Live in New Zealand, work in Australia. That's the new lifestyle some see as Northland's economic future.
Far North Mayor Wayne Brown says attracting wealthy Australians to live in Northland is one of three keys to tackling the region's high unemployment rate, along with tourism and mining.
And Berl economist Kel Sanderson says many Kiwis are already commuting on the Auckland-Perth "miners' express" between their homes in New Zealand and mining jobs in outback Australia.
"We were on that the other day. They get on and off the planes in their shorts and jandals and an overnight bag. They have homes in both places so they don't need luggage," he said.
"They live in digs in the mines up there and have a house back here."
Northland has Australasia's highest unemployment rate of 9.8 per cent. The next-highest rate in New Zealand is 7.9 per cent in Auckland and Hawkes Bay/Gisborne, and Australia's highest rate is 5.8 per cent in Tasmania.
The recession in Northland has had most impact on young people, with 29 per cent of the region's 18- to 24-year-olds now on welfare, and on Maori, with an extraordinary 48 per cent of Maori aged 18 to 64 on benefits.
It has been driven by the collapse of the building industry. Building consents for new dwellings halved from 1212 in the year to April 2008 to 637 in the year to this past April, and the 890 jobs lost in construction and related sectors accounted for more than half of the region's total net loss of 1760 jobs.
But Mr Brown, a Kerikeri-based property developer, said Australians were starting to buy up local properties.
"Recently I've sold land and buildings to an Australian retired policeman because the [Australian] pension is worth 25 per cent more here and the house is 25 per cent cheaper, and the weather's better," he said.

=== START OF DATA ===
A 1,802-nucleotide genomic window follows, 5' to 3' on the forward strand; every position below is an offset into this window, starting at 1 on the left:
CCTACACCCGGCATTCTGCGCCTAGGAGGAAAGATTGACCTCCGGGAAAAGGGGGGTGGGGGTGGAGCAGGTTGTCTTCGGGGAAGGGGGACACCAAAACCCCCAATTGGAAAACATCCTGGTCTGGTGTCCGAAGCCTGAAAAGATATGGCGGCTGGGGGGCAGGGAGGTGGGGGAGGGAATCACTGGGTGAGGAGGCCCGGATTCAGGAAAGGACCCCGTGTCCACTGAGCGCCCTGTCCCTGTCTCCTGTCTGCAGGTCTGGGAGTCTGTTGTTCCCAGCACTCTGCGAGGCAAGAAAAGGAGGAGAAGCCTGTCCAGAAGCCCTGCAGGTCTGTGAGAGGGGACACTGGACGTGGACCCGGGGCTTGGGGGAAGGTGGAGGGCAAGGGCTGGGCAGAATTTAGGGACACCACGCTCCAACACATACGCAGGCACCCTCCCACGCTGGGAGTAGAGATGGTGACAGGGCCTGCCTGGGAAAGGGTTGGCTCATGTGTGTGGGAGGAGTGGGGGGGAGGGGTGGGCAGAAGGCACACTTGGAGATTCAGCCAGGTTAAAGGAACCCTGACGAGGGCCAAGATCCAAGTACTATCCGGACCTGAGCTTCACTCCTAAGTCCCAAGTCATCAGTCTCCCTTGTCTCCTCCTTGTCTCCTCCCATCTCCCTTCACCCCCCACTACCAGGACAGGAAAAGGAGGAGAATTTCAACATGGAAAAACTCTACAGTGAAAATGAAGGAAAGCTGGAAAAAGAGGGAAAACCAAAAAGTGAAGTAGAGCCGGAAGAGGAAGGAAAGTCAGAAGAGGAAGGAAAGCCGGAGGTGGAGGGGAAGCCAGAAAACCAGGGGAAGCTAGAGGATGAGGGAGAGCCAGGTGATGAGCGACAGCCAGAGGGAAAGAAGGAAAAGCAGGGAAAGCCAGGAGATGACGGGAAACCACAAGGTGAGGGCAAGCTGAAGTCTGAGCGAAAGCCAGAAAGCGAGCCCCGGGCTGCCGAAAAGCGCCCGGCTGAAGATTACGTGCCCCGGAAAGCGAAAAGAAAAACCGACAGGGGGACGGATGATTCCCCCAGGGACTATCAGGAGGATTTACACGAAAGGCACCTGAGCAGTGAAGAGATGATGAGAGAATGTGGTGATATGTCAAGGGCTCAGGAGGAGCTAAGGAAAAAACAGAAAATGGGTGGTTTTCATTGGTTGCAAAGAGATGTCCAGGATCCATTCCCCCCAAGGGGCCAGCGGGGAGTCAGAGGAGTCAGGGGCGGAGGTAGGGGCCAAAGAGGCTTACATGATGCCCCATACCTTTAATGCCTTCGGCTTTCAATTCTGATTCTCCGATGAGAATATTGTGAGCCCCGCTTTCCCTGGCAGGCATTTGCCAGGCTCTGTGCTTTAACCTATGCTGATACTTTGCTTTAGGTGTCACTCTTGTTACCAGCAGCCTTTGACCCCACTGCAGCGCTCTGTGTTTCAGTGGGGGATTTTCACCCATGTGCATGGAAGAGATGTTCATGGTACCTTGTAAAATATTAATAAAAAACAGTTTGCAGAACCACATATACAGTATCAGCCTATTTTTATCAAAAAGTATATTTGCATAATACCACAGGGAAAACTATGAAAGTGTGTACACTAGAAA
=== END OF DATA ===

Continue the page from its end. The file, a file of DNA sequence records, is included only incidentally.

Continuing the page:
"We are doing a bit of advertising about living in the Bay of Islands to Australians and they are going to come over in a rush. There are people who have gone there and worked in mining and don't want to spend the rest of their lives in Port Hedland or Kalgoorlie."
The region's leaders believe tourism also has huge potential to create more jobs. Northland has recently been running neck-and-neck with Rotorua for fifth place in total visitor nights, behind only Auckland, Canterbury, Wellington and Queenstown.
Mr Brown's Far North District Council has just opened the first stage of a planned "twin coast cycleway" from the Hokianga Harbour to the Bay of Islands, and the Whangarei District Council has unveiled plans for a $12 million museum in the Town Basin designed by the late Austrian-born architect and artist Friedrich Hundertwasser - a project which could attract a new hotel if it goes ahead.
"We are looking for all opportunities at the moment - public/private partnerships, joint ventures, and there is council funding along with other funders," said acting Whangarei mayor Dr Phillip Halse.
Whangarei also boasts a gleaming new $18.5 million regional event centre ready for the Rugby World Cup, Toll Stadium (formerly Okara Park), and is about to build a new $29 million road across its lower harbour. More controversially, Mr Brown believes mining could be another source of jobs.
"We are just finishing the mineral survey of the district. We are pretty sure that's going to produce quite a lot of mining," he said.
Work and Income's Northland labour market manager Carol Barnett sees scope for new jobs across a range of other primary industries including forestry, manuka honey, fruitgrowing and avocados, with several new avocado orchards about to start yielding fruit on the Aupouri Peninsula north of Kaitaia.
Whangarei Engineering managing director Glenn Heape said ship repair had remained "reasonably buoyant".
He has boosted his staff to 35 this year to build four barges for a client in Noumea.
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